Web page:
We are currently working with both local and state organizations to expand Double Up Food Bucks to more markets in southern Illinois in 2017. We plan to help get 4-6 new markets accepting SNAP by 2017, and Double Up Food Bucks at 1-2 new markets before the end of 2016.
by Reanna Putnam
Farmers Market Program Manager
Southern Illinois Farm Beginnings Now Enrolling in the Metro East!
For the first time, St. Clair County will be the site of the 2016-17 class of Southern Illinois Farm Beginnings (SIFB), a farmer-taught, community based program for people seeking to create a sustainable small farm business.
The 12-month program includes 48 hours of winter seminars where experienced farmers and farm advisors share their expertise with students as they are writing their business plan and building their skills. A six-month mentorship then pairs students with an experienced farmer while students develop specific skills pertaining to their enterprise – whether it’s hogs, hay or honey. Graduates also receive a 12-month membership in the Southern Illinois Farming Alliance, where they will have opportunities for on-farm field days and workshops.
Farm Beginnings is built on a model pioneered more than 20 years ago by the Land Stewardship Project in Minnesota and is now offered in 11 regions of the United States, including in three regions in Illinois. Nationally, the programs train hundreds of farmers every year.
“We wanted to bring the opportunities of Farm Beginnings to the Metro East, which is in the northernmost area of our service territory,” said SIFB Coordinator Kathleen Logan Smith. “Entrepreneurial farming is attracting people from all backgrounds and this program helps people create viable farms.”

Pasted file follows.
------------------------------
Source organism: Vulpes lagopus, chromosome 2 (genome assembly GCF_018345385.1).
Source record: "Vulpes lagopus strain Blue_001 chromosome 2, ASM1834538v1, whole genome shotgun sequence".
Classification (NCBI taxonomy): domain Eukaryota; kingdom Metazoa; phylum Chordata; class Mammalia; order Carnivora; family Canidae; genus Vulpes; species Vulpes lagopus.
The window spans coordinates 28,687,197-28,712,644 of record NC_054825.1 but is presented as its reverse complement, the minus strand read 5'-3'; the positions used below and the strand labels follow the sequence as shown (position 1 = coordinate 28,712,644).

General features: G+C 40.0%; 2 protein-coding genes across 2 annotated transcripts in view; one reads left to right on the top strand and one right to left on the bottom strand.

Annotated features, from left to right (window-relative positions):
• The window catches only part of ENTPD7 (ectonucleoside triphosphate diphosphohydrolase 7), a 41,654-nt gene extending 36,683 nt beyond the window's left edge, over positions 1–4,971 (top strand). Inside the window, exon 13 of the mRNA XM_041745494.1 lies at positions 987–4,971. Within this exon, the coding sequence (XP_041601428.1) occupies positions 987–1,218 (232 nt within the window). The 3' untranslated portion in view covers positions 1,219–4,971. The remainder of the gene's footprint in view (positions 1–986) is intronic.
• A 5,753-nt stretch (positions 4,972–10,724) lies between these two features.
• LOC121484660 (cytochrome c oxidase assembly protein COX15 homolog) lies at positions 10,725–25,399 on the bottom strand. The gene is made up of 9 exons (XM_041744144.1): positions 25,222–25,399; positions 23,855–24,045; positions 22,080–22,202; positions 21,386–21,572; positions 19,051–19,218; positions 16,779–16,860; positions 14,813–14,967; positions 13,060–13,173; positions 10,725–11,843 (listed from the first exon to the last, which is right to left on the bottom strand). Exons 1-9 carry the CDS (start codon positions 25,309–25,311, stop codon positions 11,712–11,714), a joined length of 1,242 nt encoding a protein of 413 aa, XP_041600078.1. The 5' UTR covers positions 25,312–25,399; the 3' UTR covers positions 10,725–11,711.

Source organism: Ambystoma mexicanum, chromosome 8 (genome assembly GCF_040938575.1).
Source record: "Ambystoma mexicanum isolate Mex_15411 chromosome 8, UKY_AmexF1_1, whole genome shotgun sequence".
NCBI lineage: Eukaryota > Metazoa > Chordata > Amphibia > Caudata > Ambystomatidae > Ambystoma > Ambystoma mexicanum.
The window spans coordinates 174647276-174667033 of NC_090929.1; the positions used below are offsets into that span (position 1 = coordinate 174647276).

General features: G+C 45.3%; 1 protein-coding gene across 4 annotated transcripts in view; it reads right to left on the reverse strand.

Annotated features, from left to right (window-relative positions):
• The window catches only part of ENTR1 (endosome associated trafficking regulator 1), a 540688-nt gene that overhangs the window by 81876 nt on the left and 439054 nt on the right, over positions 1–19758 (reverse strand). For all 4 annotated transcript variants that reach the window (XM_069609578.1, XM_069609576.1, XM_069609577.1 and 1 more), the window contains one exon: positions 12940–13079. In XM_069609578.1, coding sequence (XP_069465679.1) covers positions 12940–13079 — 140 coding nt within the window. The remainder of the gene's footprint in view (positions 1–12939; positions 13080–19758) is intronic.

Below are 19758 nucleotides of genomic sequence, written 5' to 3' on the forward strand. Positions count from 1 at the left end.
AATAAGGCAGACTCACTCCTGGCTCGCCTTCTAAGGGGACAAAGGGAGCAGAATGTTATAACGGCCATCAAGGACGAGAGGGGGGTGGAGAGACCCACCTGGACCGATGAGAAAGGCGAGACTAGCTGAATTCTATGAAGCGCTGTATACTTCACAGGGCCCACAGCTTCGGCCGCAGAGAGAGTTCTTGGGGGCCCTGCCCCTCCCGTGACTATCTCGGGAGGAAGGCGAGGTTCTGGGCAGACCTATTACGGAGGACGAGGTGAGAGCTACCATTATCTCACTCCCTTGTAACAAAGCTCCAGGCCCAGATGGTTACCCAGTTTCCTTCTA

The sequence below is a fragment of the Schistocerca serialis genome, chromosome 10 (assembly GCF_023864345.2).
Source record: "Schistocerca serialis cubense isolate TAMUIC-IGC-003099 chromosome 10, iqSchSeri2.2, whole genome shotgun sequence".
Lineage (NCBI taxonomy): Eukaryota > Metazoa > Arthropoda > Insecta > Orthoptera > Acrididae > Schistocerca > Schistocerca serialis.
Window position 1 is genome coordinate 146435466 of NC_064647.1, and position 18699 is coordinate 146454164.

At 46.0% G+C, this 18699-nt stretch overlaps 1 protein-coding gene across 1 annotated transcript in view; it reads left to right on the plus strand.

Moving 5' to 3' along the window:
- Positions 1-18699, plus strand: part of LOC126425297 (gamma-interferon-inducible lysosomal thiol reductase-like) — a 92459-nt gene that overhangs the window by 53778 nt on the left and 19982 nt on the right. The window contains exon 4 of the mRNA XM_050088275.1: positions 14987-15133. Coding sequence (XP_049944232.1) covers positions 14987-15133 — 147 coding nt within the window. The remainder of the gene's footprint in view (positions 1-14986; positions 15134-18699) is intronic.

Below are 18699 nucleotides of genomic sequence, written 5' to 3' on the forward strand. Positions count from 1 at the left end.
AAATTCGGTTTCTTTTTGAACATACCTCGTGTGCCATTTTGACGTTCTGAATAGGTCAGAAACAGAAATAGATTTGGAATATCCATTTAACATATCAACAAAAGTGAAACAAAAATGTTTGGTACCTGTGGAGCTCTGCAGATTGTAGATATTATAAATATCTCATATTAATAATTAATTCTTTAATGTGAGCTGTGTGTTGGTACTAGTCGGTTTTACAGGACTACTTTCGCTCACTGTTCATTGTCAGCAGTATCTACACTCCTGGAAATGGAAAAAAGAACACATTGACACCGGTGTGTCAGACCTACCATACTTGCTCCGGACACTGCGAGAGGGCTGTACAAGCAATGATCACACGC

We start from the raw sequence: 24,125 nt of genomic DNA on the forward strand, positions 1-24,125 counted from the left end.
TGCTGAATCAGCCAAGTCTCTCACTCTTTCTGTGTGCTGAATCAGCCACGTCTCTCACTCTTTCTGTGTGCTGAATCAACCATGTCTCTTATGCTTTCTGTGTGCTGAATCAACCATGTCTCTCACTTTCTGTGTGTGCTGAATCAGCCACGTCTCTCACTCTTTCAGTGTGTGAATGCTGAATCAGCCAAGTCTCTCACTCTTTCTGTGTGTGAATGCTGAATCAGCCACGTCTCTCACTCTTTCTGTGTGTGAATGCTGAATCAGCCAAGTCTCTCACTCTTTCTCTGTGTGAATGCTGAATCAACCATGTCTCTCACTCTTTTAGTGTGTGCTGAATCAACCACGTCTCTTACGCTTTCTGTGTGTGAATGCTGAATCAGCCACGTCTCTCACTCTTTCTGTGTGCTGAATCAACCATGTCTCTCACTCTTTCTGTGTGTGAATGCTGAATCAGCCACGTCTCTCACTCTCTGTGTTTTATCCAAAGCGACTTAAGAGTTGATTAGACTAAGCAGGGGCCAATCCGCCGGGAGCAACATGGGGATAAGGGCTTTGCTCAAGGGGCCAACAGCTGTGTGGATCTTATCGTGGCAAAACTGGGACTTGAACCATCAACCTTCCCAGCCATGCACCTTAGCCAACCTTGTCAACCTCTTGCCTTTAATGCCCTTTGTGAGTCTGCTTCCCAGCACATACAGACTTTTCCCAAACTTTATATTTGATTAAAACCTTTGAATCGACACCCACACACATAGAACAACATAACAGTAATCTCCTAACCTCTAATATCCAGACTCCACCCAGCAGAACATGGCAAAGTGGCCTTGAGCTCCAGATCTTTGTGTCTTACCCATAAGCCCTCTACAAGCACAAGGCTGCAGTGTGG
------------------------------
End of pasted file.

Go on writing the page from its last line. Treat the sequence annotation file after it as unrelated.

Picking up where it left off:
The 2016 Southern Illinois Farm Beginnings classes will meet in Millstadt and Belleville, at classroom and farm locations. Interested people from the Metro East, surrounding communities, and Southern Illinois are encouraged to apply at Food Works’ website: http://www.fwsoil.org/farm-beginnings.html or call (618) 370-3287. Seminars begin in October and meet until February. Students may enroll through Oct. 12th, 2016.
Hear how farm beginnings helped these beginning farmers...
Now Enrolling through September 30th
Classes start in October
Southern Illinois Farm Beginnings® a farm business planning program for anyone wanting to engage in sustainable, entrepreneurial farming.
Now offering Southern Illinois Farm Beginnings® in St. Clair/Monroe Counties, IL (Metro East)
In Southern Illinois Farm Beginnings® you will:
Rock the Plate 2016 highlights locally grown music AND food!
With The Swamp Tigers rocking the house and amazing local eateries dishing up delicious farm to table creations - you can count on fun. Plus, you can win prizes and raise money for Food Works' mission - Sustainable Food System Development for Southern Illinois.
We have eight local chefs creating delicious small plates for you this year, and libations from local breweries, vineyards, and distilleries available for purchase. Doors open at 5pm on Sunday August 28th, food will be served starting at 5:30, and music will start at 6:30. This was a sold out event last year, so reserve your tickets today!
Tickets are $25 for non-members; $20 for members who have the secret password. The secret password has been sent to all paid members of Food Works and the Farming Alliance. There is also an option to make your Rock the Plate ticket purchase count towards a Food Works membership, a great value for those of you looking to renew! More information about our Food Works and Farming Alliance memberships are available on our website.
As America gears up for National Farmers Market Week, August 7-13, 2016 there are still thousands of people who’ve never shopped at a farmers market. Become a savvy farmers’ market shopper by reviewing these tips.
Below, please find a list of southern Illinois farmers markets. This list does not contain roadside farmstands and on-farm stores which are also great ways to buy directly from farmers. This list may not contain every market. Please notify Food Works at firstname.lastname@example.org with any corrections or additions.